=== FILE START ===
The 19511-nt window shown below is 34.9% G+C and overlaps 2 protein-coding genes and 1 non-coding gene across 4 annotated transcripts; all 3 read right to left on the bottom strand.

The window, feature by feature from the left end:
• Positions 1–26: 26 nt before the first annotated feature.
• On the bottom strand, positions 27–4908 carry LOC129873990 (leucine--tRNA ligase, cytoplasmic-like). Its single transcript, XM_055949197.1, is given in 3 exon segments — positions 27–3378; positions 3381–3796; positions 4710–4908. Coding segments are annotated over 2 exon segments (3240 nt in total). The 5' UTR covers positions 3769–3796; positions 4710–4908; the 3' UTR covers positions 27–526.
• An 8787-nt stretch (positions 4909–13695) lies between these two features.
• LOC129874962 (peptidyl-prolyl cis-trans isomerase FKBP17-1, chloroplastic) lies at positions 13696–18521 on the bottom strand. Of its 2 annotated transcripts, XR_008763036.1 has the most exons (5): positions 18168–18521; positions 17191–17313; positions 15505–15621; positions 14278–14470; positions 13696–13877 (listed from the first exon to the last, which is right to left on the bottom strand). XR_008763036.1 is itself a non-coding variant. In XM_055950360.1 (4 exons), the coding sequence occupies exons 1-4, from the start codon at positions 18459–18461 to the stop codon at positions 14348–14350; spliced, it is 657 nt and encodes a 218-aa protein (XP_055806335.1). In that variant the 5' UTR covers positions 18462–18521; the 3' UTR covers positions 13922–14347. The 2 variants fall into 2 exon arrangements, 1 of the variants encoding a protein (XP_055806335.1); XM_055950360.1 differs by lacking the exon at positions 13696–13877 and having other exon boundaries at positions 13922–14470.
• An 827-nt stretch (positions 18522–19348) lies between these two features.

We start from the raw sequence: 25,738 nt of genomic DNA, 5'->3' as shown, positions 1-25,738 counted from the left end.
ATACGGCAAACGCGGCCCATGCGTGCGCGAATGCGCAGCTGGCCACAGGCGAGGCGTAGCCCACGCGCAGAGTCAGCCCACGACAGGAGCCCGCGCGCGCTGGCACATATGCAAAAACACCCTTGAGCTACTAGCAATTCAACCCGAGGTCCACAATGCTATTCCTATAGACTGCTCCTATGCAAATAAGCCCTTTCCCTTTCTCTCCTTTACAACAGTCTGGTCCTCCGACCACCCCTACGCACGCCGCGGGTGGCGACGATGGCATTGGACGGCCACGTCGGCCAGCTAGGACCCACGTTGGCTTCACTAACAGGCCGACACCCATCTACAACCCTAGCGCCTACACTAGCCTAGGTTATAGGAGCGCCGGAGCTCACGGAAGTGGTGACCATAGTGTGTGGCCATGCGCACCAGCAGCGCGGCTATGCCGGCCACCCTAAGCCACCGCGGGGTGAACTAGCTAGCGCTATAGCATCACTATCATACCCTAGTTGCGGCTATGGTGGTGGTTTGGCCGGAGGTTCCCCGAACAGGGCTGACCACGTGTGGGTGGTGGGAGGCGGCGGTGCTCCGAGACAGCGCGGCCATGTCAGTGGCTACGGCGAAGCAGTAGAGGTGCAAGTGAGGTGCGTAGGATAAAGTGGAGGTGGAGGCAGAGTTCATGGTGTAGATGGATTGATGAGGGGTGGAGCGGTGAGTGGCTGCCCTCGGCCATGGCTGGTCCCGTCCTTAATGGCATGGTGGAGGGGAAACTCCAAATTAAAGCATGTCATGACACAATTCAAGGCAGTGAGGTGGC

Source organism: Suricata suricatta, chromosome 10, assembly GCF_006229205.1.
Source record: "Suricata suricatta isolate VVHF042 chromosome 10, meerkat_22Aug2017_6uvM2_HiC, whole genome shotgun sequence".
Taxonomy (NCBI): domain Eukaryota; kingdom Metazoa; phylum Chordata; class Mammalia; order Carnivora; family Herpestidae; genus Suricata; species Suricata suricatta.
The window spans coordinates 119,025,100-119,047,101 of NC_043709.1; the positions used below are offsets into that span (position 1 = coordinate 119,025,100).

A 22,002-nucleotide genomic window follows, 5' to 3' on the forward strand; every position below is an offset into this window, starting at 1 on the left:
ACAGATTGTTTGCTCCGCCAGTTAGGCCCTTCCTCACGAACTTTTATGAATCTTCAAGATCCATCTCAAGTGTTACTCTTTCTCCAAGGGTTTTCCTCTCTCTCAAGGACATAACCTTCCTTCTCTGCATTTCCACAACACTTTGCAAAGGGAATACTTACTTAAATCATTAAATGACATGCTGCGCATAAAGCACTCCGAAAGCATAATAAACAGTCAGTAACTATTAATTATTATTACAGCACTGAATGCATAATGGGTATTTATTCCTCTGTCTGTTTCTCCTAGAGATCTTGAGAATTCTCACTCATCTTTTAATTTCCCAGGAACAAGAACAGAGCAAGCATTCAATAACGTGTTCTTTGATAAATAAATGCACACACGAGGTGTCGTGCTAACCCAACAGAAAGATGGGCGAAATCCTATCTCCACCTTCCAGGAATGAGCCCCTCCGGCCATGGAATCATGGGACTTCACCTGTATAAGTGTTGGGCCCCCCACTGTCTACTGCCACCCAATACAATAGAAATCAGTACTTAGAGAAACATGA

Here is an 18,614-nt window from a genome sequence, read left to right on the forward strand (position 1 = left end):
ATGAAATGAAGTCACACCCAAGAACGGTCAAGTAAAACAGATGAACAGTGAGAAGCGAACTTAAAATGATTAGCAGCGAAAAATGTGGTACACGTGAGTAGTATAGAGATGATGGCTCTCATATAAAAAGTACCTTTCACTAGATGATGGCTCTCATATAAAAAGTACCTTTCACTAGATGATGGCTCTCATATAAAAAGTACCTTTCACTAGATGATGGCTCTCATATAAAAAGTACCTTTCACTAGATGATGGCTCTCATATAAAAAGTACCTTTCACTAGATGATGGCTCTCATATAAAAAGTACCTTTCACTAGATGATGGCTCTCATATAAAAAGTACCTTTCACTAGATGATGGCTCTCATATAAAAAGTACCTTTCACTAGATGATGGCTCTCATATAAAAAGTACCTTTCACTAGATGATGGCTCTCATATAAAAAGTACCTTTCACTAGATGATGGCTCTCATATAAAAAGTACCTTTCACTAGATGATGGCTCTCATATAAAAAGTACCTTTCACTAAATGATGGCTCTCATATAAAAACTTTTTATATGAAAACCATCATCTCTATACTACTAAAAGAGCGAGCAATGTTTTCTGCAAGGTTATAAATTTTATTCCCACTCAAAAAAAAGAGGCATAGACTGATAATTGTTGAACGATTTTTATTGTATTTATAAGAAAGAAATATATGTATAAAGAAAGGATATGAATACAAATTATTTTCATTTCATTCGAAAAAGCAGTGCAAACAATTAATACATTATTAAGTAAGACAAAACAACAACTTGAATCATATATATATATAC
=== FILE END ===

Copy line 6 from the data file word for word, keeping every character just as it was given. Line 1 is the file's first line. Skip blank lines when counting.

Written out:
• LOC129874962 (peptidyl-prolyl cis-trans isomerase FKBP17-1, chloroplastic) lies at positions 13696–18521 on the bottom strand. Of its 2 annotated transcripts, XR_008763036.1 has the most exons (5): positions 18168–18521; positions 17191–17313; positions 15505–15621; positions 14278–14470; positions 13696–13877 (listed from the first exon to the last, which is right to left on the bottom strand). XR_008763036.1 is itself a non-coding variant. In XM_055950360.1 (4 exons), the coding sequence occupies exons 1-4, from the start codon at positions 18459–18461 to the stop codon at positions 14348–14350; spliced, it is 657 nt and encodes a 218-aa protein (XP_055806335.1). In that variant the 5' UTR covers positions 18462–18521; the 3' UTR covers positions 13922–14347. The 2 variants fall into 2 exon arrangements, 1 of the variants encoding a protein (XP_055806335.1); XM_055950360.1 differs by lacking the exon at positions 13696–13877 and having other exon boundaries at positions 13922–14470.